South African Airways Flight 295

South African Airways Flight 295 was a scheduled international passenger flight from Chiang Kai-shek International Airport, Taipei, Taiwan to Jan Smuts International Airport, Johannesburg, South Africa, with a stopover in Plaisance Airport, Plaine Magnien, Mauritius. On 28 November 1987, the aircraft serving the flight, a Boeing 747 Combi named Helderberg, experienced a catastrophic in-flight fire in the cargo area, broke up in mid-air, and crashed into the Indian Ocean east of Mauritius, killing all 159 people on board.[2][3] An extensive salvage operation was mounted to try to recover the black box recorders, one of which was recovered from a depth of 4,900 metres (16,100 ft).

South African Airways Flight 295
South African Airways Boeing 747-200 Aragao-1.jpg
ZS-SAS, the aircraft involved in the accident
Date28 November 1987 (1987-11-28)
SummaryIn-flight fire in cargo hold leading to loss of control and in-flight breakup
SiteIndian Ocean, 134 nautical miles (248 km) northeast of Mauritius
19°10′30″S 59°38′0″E / 19.17500°S 59.63333°E / -19.17500; 59.63333 (SA Helderberg Debris Site1)Coordinates: 19°10′30″S 59°38′0″E / 19.17500°S 59.63333°E / -19.17500; 59.63333 (SA Helderberg Debris Site1)
Aircraft typeBoeing 747-244BM Combi
Aircraft nameHelderberg
OperatorSouth African Airways
Flight originChiang Kai-shek International Airport,
Taipei, Taiwan
StopoverPlaisance Airport,
Plaine Magnien, Mauritius
DestinationJan Smuts International Airport, Johannesburg,
South Africa

The official inquiry, headed by Judge Cecil Margo, was unable to determine the cause of the fire. This lack of a conclusion led to conspiracy theories being advanced and a subsequent post-apartheid investigation, in the years following the accident.[4]


The aircraft involved, a Boeing 747-244BM Combi registered ZS-SAS and named Helderberg, made its first flight on 12 November 1980 and was delivered to South African Airways on 24 November 1980.[5]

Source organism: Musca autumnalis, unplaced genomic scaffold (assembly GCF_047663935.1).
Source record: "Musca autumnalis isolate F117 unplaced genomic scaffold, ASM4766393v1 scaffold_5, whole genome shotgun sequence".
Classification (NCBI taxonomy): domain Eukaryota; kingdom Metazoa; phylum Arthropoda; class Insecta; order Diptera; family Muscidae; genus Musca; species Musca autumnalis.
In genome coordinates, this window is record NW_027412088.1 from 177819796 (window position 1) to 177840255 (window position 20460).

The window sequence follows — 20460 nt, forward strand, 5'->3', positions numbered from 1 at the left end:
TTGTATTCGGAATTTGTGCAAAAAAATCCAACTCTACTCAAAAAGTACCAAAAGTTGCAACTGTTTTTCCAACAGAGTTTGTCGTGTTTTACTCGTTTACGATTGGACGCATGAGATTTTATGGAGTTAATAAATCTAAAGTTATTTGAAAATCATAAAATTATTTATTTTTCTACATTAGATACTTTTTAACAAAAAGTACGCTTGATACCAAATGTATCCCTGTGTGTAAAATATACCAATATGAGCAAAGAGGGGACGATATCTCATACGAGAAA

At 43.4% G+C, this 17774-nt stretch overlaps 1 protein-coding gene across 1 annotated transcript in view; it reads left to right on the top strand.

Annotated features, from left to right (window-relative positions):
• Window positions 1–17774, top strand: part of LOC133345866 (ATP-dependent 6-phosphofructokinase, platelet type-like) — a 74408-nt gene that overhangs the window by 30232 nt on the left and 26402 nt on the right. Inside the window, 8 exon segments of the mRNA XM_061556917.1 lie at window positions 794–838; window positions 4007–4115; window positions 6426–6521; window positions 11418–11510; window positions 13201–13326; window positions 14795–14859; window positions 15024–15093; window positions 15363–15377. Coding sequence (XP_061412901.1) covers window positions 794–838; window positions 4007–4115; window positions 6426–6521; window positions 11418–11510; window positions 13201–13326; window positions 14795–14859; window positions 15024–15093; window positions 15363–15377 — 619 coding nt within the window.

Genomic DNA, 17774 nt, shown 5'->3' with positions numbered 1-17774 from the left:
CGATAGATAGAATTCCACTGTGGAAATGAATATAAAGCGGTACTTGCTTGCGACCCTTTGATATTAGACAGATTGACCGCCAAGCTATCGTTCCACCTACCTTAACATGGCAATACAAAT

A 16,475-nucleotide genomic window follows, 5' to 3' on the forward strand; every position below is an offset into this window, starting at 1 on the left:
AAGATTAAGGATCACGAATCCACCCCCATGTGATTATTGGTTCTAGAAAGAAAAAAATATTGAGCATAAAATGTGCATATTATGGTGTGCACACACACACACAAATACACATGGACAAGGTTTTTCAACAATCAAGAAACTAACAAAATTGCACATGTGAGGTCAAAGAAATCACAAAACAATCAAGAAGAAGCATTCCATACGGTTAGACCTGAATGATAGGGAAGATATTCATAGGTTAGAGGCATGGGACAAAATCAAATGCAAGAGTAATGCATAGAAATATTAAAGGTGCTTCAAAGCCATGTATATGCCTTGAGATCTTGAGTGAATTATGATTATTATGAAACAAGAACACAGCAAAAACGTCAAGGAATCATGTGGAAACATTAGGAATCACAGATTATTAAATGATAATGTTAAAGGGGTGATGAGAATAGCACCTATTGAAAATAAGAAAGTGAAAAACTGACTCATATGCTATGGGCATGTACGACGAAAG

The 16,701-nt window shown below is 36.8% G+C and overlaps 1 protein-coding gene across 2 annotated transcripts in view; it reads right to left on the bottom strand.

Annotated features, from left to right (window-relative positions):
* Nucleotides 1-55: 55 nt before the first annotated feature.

The Boeing 747-200B Combi model permits the mixing of passengers and cargo on the main deck according to load factors on any given route and Class B cargo compartment regulations.[5] Flight 295 had 140 passengers and six pallets of cargo on the main deck.[5] The master waybills stated that 47,000 kilograms (104,000 lb) of baggage and cargo were loaded on the aircraft.[6] A Taiwanese customs official performed a surprise inspection of some of the cargo; he did not find any cargo that could be characterised as suspicious.[6]


The aircraft took off on 27 November 1987 from Taipei Chiang Kai Shek International Airport, on a flight to Johannesburg via Mauritius.[5][7]

The flight crew consisted of 49-year-old captain Dawie Uys, with 13,843 hours' experience; 36-year-old first officer David Attwell and 37-year-old relief first officer Geoffrey Birchall, with 7,362 and 8,749 hours' experience respectively; and 45-year-old flight engineer, Giuseppe "Joe" Bellagarda and 34-year-old relief flight engineer, Alan Daniel, with 7,804 hours and 1,595 hours of experience respectively.

Thirty-four minutes after departure, the crew contacted Hong Kong air traffic control to obtain clearance from waypoint ELATO (22°19′N 117°30′E / 22.317°N 117.500°E / 22.317; 117.500) to ISBAN. A position report was made over ELATO at 15:03:25, followed by waypoints SUNEK at 15:53:52, ADMARK at 16:09:54 and SUKAR (12°22′N 110°54′E / 12.367°N 110.900°E / 12.367; 110.900) at 16:34:47.[8] The aircraft made a routine report to the South African Airways base at Johannesburg at 15:55:18.[8]

At some point during the flight, believed to be during the beginning of its landing approach, a fire developed in the cargo section on the main deck which was probably not extinguished before impact. The 'smoke evacuation' checklist calls for the aircraft to be depressurised, and for two of the cabin doors to be opened. No evidence exists that the checklist was followed, or that the doors were opened. A crew member might have gone into the cargo hold to try to fight the fire. A charred fire extinguisher was later recovered from the wreckage on which investigators found molten metal.[6]

The following communication was recorded with Mauritius air traffic control, located at Plaisance Airport in Port Louis:[8][9]

The fire started to destroy the aircraft's important electrical systems, resulting in loss of communication and control of the aircraft. At exactly 00:07 UTC (4:07 local time), the aircraft broke apart in mid-air, the tail section breaking off first, due to the fire beginning to burn the structure of the aircraft, and crashed into the Indian Ocean, about 134 nautical miles (154 miles) from the Airport.[1] Other theories given for the ultimate demise of the aircraft were that the flight crew eventually became incapacitated by the smoke and fire or extensive damage to the 747's control systems rendered the plane uncontrollable before it hit the ocean.[10]